Chairs by three greats – Konstantin Grcic, Hella Jongerius and Yrj Kukkapuro – from Artek

Artek is proud to dedicate the 2014 introductions to the celebration of the chair, in conjunction with three iconic designers.

Konstantin Grcic’s first design for Artek, the multifunctional task chair called Rival, reflects its roots in this historical company. Using technical finesse, Grcic design is transformed into a modern piece of furniture for contemporary living. Hella Jongerius’ reinterpretation of Alvar Aalto armchairs 400 and 401 together with Stool 60 is the beginning of a new collaboration on a crisp and tactile collection of Artek classics. To celebrate the 50th anniversary of Karuselli, Yrjö Kukkapuro’s legendary lounge chair, Artek has re-launched this modern design classic. A result of extensive experimentation and a revolutionary combination of ergonomics, new materials and production methods, Karuselli will appeal to a wide audience for its timeless design and comfort.

“Turning a new page in the history of Artek, 2014 marks the beginning of an era filled with expectations and a certain excitement, says Artek CEO Mirkku Kullberg. “Being part of the Vitra family is a big change for the company. The new ownership brought an infrastructure that enables Artek to focus on product development and the expansion of distribution, the core elements for growth. At the same time, the brand and identity of Artek stay strong and confident in the dialogue with Vitra.”


Rival is a chair designed with an eye towards those who work from home. In its use of materials, Rival reflects its roots in the legacy of Artek, with a mix of solid birch for the legs, laminated birch for the arms and back and in the circular geometry of the seat. It also has a technical finesse, which makes it a true piece of modern design. The swivel feature offers a clear purpose to the function of the chair. The form is about comfort, even as it is typologically different from a normal chair.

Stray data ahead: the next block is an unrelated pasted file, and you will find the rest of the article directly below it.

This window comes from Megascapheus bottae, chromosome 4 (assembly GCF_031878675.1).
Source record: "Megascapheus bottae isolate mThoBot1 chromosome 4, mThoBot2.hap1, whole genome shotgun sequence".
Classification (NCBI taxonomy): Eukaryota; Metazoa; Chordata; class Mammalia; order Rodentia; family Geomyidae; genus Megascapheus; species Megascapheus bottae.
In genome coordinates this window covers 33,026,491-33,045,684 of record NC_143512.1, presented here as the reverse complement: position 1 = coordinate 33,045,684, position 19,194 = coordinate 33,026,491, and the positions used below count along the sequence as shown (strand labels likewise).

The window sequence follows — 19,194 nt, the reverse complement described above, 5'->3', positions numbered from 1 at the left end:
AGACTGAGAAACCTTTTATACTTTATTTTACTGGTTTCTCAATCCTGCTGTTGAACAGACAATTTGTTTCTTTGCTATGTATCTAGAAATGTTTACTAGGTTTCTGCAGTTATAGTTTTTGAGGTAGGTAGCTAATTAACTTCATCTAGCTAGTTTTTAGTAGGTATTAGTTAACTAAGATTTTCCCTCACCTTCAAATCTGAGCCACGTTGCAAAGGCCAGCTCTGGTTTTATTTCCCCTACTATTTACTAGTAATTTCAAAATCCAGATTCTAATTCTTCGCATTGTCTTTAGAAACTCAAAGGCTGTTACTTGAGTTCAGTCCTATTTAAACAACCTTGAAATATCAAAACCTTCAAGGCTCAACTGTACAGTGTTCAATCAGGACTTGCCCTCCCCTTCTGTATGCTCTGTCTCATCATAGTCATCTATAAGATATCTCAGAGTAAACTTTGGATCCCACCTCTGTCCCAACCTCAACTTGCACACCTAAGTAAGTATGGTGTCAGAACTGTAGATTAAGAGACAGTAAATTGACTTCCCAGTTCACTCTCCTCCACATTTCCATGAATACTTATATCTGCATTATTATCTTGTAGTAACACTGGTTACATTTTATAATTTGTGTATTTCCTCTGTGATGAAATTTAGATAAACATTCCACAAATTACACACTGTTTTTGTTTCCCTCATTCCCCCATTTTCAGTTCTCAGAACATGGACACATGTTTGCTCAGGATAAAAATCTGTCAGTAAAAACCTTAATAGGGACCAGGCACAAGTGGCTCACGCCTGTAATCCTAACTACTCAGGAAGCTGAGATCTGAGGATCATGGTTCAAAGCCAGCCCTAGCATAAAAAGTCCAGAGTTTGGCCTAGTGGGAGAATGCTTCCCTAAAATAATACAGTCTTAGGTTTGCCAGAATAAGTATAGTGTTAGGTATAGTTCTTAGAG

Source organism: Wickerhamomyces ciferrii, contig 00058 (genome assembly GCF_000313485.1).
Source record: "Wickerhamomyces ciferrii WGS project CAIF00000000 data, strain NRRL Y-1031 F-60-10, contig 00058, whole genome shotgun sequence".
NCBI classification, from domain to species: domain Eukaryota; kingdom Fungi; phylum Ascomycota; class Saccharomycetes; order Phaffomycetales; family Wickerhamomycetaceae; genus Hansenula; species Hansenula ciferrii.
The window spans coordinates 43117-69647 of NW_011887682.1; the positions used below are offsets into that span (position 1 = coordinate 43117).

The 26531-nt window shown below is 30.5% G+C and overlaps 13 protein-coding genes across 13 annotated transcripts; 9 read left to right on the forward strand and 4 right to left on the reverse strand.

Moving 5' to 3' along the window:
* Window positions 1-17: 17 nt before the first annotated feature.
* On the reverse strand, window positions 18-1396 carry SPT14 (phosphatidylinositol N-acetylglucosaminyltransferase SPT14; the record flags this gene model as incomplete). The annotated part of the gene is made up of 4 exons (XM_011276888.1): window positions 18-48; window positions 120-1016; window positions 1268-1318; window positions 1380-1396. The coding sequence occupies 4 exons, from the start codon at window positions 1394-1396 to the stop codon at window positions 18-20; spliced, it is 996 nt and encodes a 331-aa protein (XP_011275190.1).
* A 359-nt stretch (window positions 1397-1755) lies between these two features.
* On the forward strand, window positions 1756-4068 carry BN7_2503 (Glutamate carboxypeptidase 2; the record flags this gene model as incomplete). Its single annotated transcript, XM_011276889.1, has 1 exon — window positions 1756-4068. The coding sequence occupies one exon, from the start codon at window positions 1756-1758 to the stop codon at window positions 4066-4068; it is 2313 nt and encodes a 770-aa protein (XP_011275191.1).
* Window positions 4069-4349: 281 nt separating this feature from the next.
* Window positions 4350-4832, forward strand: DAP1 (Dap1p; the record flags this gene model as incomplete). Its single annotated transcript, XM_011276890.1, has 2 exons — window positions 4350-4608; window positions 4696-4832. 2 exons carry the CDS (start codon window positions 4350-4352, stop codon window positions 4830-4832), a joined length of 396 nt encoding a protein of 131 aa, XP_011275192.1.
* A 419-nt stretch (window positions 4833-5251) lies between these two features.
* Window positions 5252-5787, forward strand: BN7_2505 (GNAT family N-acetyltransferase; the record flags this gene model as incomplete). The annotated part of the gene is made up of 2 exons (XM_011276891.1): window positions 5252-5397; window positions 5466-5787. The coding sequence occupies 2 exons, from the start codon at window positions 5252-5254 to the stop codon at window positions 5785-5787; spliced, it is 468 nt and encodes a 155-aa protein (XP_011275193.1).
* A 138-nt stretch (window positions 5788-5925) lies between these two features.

Grcic designed the legs milled from one piece of solid birch. This technique has recently been used in a number of chairs, resulting in the wood taking on a fluid quality more like molded plastic than timber. Grcic has maintained a more conventional form that reflects the materiality of birch. The birch of the back and the arms is displayed in a saw-cut lamella.

For Grcic, designing a chair works on a number of levels. First, there is the choice of materials, and it was clear that for the Rival, birch would play an important part. Second, there is the home office typology, a reflection of a contemporary approach to life. Lastly, there is what might be called the grammar of construction: the way in which a piece is put together. The first incarnation of Rival is an armchair with a high and a low back version, an upholstery seat choice with a three-dimensional textile or leather upholstery, available in a range of coloUrs.